To demonstrate that parasite survival against exposure to artemisinin resulted from quiescence involving a proliferation blockade (11), sorbitol treatment was performed immediately after a 24-h exposure of synchronized ring-stage cultures to 11 µmol/L artemisinin in the ring-stage growth arrest assay (11). Sorbitol selectively lyses erythrocytes infected with trophozoites and mature parasites, but not young stages. Thus, quiescent forms that do not or minimally develop during the 24-h drug exposure are resistant to sorbitol treatment (9,11). The ring-stage growth arrest assay showed that F32-ART5 parasites exposed to artemisinin recrudesced at the same time whether treated with sorbitol (7.5 d, range 6.5–9 d) or not treated with sorbitol (7.5 d, range 6.5–9.5 d). In contrast, sorbitol induced a severe survival loss in the control culture exposed to DMSO, in which parasite maturation had proceeded unimpaired, such that the mean survival of sorbitol-treated parasites was only 16% (range 6%–33%) of the survival observed in DMSO-control cultures not treated with sorbitol.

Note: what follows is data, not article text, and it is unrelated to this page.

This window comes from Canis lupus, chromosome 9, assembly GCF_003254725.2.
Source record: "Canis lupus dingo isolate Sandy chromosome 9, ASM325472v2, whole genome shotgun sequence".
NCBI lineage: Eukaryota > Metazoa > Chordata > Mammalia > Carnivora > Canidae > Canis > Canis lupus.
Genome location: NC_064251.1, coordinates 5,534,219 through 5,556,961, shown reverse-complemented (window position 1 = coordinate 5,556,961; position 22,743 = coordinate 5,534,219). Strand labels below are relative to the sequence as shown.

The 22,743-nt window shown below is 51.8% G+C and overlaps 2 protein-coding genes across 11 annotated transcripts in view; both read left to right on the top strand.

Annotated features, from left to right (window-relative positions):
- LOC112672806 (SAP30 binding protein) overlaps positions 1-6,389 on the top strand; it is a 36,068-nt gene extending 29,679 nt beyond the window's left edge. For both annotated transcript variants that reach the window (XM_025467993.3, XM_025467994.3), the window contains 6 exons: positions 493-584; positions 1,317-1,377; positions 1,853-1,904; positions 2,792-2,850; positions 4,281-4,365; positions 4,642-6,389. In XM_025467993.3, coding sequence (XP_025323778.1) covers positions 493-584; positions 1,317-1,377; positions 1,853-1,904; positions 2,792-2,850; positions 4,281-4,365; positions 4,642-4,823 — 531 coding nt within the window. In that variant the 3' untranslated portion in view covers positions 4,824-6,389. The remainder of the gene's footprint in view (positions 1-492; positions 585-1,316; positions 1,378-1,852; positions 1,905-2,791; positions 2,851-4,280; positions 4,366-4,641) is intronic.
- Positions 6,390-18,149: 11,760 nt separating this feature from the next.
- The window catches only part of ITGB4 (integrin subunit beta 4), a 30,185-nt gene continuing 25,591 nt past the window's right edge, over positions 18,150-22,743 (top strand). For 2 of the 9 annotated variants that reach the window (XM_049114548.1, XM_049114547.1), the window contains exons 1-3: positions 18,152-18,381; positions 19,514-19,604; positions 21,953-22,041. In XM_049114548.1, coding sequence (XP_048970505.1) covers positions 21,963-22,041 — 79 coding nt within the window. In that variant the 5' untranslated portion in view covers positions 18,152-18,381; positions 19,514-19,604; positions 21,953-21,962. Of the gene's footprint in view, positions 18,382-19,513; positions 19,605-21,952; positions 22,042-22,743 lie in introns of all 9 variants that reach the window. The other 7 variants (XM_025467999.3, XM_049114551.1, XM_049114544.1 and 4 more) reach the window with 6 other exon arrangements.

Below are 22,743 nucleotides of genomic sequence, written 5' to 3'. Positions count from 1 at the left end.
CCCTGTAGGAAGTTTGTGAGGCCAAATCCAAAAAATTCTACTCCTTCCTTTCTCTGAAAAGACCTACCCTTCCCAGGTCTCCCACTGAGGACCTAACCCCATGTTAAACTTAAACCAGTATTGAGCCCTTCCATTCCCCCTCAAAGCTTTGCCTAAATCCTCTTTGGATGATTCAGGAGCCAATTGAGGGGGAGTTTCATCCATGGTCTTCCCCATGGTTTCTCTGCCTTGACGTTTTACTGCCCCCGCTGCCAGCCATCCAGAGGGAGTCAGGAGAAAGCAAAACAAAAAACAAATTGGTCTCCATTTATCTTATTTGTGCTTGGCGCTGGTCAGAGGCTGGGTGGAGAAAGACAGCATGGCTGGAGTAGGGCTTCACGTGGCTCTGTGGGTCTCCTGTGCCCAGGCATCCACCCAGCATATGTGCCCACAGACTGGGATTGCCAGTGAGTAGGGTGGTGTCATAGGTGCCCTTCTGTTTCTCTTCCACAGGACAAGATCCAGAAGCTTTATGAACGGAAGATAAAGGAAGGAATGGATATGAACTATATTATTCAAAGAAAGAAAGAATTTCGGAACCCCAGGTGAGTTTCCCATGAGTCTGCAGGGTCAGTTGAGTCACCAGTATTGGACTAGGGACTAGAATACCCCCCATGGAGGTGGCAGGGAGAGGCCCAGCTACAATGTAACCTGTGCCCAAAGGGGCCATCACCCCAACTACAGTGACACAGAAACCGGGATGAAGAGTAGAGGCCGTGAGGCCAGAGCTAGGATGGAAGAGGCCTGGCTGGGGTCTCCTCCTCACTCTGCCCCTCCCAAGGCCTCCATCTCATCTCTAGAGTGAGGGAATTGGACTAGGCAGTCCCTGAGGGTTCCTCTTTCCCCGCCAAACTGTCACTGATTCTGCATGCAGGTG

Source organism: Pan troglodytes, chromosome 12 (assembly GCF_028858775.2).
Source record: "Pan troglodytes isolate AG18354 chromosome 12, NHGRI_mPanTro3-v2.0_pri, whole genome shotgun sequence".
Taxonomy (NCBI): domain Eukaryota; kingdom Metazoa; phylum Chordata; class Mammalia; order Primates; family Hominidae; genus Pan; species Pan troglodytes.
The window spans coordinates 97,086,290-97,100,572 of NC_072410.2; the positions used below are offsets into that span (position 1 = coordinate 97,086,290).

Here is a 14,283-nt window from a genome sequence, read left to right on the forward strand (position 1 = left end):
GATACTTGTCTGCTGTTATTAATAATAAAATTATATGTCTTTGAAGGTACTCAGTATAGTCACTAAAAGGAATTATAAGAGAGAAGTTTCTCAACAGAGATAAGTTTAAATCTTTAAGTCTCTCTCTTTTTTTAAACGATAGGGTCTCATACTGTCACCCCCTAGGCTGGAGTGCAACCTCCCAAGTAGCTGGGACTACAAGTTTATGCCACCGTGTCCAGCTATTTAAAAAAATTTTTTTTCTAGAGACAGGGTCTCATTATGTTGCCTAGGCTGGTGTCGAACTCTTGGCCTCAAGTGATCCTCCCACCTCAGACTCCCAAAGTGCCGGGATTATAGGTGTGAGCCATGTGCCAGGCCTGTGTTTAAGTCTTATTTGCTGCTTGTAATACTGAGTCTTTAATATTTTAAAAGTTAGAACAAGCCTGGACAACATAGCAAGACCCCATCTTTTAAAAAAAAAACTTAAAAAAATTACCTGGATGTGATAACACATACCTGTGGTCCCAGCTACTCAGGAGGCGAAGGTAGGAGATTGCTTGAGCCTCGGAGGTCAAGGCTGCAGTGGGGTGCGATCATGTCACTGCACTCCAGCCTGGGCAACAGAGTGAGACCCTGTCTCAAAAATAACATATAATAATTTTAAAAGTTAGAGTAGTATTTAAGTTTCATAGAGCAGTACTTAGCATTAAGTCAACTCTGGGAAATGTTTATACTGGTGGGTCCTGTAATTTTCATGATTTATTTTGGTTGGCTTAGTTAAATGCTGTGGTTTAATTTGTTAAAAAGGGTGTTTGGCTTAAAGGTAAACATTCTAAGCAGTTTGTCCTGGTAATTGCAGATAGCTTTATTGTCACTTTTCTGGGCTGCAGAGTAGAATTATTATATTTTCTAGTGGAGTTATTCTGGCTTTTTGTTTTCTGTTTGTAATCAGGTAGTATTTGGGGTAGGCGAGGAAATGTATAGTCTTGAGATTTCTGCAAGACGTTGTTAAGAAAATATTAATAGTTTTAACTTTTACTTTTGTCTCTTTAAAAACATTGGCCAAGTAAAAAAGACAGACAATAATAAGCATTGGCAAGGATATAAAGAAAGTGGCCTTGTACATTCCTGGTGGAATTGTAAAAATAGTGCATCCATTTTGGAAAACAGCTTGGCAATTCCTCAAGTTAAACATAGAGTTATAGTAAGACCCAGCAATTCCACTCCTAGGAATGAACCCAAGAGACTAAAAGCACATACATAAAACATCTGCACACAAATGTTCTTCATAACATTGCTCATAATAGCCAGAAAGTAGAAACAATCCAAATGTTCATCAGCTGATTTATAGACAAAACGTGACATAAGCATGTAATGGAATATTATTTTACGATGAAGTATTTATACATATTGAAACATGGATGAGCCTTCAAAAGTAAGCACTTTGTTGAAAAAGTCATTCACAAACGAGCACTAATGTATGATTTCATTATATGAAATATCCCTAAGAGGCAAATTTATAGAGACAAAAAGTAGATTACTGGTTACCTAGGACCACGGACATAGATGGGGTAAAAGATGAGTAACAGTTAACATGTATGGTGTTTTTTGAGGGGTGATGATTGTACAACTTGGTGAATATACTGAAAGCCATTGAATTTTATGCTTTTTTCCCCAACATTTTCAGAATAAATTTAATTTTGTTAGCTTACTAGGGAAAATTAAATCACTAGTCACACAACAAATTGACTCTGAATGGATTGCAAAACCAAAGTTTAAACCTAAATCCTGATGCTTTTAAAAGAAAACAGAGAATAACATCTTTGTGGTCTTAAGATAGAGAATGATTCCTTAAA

Resistance of Young Ring-Forms and Older Stages of F32-ART Parasites to Artemisinin
We investigated by using RSA the stage-dependent survival capacity of young rings (0–3 h postinvasion) and older rings (13–16 h postinvasion) of the F32-ART lineage at different steps of the selection process (Table 2). We found a parallel increase in survival rates for both stages, although lower rates were observed for older stages. The marked shift of increased survival of young ring-stage parasites previously reported as occurring at approximately pressure cycle 48 coincided with increased survival of older ring-stage parasites, and both rates remained essentially unchanged subsequently.